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A 2018 study found that women make up 50 percent of “all beginner and aspirational guitar players.” And while that might have seemed surprising at the time, maybe it was really a return to roots, to a time when the guitar was seen as a women’s instrument. Though there may be a rise in the number of women buying and playing guitar today, there’s a history of a disproportionate number of women bass guitar players, specifically in rock. As music historian Steve Waksman noted in a 2020 essay, “Much more so than either the drums or the electric guitar, women have filled the bass player’s role in rock.”

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As sociologist Mary Ann Clawson writes, though gender plays a role in music, particularly in regard to access, it’s not as if women weren’t always making music. For a long time, they were singers, whether background vocalists or up front.

“Genres such as pop […], and contemporary folk, featuring the self-accompanied singer-songwriter, have served as the principle [sic] sites for the development of women’s artistry,” she writes.

But when it comes to rock bands, the entire band is seen as a creative unit, each making up the whole. And because that whole has long been seen as being made up by instrumentation, “the traditional restriction of women to the role of vocalist, while found in most American pop genres, is especially disempowering in rock music.” It comes down to the idea of sure, she can sing, but can she shred?

Women instrumentalists did make strides in the punk scene with several all-or-predominately-women bands, giving women an opportunity to rock out just like the men. In rejecting the no-girls-allowed rules of rock, these bands were punk in genre and in spirit. For a music “predicated on the spirit of transgression,” Clawson notes, “the very presence of women […] could be a major means of disrupting the cultural status quo.” But those musicians were often the exception. In the punk scene, particularly in the US in the 1980s, women “tended to take the form of women’s minority membership in predominantly male bands.”

In August 1987, Rolling Stone magazine published a critics poll under the heading “The 100 Best Albums of the Last Twenty Years.” Women appeared in fewer than a quarter of the listed bands. That adds up to just fourteen women, with five of them being primarily instrumentalists. Only one bassist was among those five, Tina Weymouth of Talking Heads. But as Kim Gordon, bassist in Sonic Youth once commented, “Somehow in punk rock, girls started playing bass.”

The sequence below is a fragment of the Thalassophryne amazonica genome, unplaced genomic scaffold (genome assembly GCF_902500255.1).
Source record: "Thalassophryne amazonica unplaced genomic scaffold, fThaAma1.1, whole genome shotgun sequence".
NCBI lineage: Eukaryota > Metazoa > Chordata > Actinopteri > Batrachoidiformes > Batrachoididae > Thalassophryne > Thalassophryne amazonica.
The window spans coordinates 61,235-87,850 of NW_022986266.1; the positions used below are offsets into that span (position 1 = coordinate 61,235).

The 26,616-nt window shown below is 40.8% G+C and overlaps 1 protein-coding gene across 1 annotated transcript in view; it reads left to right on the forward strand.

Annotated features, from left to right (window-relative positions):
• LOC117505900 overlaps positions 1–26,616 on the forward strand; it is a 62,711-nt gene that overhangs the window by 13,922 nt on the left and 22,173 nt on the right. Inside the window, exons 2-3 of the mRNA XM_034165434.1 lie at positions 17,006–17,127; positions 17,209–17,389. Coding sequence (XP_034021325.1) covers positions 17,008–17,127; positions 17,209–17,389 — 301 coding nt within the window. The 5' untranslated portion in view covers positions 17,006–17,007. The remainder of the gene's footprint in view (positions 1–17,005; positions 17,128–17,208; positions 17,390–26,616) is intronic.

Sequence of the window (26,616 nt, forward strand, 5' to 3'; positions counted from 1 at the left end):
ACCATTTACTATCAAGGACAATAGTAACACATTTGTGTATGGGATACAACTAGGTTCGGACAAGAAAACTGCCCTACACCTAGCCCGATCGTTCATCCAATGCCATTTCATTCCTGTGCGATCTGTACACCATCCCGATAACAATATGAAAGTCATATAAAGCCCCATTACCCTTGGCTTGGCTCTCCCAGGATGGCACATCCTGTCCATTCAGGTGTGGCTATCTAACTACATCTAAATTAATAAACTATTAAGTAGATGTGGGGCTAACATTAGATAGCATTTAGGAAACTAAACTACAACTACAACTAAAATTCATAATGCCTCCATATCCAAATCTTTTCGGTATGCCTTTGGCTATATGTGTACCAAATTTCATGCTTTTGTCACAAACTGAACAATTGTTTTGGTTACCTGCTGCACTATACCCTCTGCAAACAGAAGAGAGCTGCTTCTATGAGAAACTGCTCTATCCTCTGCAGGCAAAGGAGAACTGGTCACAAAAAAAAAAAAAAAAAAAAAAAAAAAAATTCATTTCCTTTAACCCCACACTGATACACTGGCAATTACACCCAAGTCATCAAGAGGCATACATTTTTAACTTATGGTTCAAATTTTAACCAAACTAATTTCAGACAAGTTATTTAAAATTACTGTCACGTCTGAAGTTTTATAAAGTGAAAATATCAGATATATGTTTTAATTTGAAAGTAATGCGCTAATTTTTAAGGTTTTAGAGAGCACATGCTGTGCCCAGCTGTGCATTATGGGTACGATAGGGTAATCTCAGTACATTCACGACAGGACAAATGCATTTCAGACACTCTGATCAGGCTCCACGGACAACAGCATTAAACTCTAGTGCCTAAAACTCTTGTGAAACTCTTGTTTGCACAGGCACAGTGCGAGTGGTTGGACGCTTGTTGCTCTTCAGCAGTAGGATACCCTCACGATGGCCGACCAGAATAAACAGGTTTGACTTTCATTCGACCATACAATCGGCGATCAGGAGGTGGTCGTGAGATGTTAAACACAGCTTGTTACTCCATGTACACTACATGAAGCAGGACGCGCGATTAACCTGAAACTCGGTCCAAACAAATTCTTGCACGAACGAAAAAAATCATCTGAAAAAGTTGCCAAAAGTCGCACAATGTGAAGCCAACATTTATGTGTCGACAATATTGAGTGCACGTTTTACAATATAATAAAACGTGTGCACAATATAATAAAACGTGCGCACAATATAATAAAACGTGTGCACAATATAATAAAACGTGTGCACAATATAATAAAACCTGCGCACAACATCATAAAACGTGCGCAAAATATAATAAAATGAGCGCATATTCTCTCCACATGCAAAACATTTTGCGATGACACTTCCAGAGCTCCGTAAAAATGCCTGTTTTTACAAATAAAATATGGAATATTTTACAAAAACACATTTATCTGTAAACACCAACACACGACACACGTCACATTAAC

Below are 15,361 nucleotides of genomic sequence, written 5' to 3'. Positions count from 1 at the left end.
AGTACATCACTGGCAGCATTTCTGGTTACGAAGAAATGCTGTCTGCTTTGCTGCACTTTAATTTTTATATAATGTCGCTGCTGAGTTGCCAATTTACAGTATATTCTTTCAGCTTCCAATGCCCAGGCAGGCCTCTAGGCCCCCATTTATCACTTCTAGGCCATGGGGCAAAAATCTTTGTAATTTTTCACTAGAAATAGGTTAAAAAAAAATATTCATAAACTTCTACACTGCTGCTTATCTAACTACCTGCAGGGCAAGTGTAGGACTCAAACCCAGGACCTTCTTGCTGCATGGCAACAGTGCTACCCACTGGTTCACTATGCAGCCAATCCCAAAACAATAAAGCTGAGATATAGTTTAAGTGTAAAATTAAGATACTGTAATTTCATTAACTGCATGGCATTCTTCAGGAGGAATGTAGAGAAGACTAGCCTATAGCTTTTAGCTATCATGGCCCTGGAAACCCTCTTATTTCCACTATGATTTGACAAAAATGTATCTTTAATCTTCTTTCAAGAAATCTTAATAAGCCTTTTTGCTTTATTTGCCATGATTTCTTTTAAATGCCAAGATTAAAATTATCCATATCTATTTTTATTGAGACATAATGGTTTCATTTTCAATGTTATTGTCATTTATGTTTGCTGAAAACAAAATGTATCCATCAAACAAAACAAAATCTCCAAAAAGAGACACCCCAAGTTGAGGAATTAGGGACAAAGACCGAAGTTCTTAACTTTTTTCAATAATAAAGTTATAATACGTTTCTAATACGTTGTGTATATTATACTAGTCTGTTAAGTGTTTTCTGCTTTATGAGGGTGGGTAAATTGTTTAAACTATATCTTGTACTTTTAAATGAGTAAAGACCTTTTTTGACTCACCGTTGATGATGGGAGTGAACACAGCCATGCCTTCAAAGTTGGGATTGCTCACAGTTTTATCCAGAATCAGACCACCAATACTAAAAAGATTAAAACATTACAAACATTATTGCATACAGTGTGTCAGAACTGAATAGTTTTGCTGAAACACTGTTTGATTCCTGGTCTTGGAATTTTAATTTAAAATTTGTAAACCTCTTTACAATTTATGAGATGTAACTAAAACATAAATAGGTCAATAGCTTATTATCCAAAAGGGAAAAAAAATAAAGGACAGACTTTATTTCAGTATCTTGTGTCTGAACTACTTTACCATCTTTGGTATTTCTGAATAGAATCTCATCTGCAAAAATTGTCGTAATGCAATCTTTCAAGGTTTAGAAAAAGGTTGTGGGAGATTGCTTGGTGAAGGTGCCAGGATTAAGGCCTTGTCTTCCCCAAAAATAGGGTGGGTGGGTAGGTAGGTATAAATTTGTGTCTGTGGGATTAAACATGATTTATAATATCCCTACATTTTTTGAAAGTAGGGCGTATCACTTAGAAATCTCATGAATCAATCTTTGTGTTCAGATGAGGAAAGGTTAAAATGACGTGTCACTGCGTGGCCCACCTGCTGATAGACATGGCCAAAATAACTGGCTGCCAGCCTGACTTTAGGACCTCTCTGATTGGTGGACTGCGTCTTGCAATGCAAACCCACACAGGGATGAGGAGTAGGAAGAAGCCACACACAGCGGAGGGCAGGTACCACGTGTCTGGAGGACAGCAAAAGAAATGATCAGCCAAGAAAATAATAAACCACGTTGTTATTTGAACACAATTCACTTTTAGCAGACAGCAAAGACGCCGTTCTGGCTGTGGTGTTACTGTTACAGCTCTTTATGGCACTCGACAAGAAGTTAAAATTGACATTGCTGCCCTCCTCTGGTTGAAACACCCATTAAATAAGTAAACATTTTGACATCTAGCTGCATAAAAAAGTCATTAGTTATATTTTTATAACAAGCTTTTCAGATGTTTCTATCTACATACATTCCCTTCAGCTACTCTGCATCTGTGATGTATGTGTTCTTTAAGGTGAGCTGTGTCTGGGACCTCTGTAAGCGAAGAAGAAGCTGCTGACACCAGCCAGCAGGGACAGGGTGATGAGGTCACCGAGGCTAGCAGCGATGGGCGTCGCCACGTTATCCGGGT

In her study of rock bands, Clawson saw that trend as well. When she looked at a sampling of bands performing in a regional band competition, it supported “the perception that women instrumentalists were disproportionately represented as bass players.” And in her interviews with band members, she also found that perception. As she writes, “the bass [in the 1990s] is in the process of becoming identified as the women’s instrument within the alternative rock band.”

Clawson found that many saw the bass as requiring less skill than other instruments.

“At least one male guitarist expressed a view of the bass as ‘the easiest to play well,’” she notes. And many of those she interviewed “assumed that ease of learning would be especially important for women.”

Though this assumption could be rooted in sexist beliefs, it could also be connected to the age that women start playing instruments, a statistic Clawson’s research confirmed:  women start to play rock instruments at a median age of nineteen and join their first band at twenty-one; men start playing at thirteen and join a band soon after they turn fifteen.

Another explanation connects to supply and demand. It would seem that there would be more bass players available because it’s an “easy” instrument to play. However, Clawson found that bass players were in high demand but short supply. One player confirmed this, telling her that “the day I got my bass, I was in two bands.”

Moreover, the lead guitar is usually seen as the star of the show, while the bass only lends support, another reason why it has been feminized, Clawson notes.

“It is by no means obvious why the bass should be seen as a feminine instrument other than the fact that it is increasingly played by women,” Clawson writes. And as Waksman writes, “Despite the sometimes-stereotyped associations made between the bass and femininity, the instrument has functioned as an essential tool through which women have claimed space in a medium otherwise continually dominated by men.”

That’s all good news for music fans. With more women playing bass, they can look forward to hearing the next generation’s version of Carol Kaye, Kim Deal, and Esperanza Spalding.

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Gender and Society, Vol. 13, No. 2 (April 1999), pp. 193–210
Sage Publications, Inc.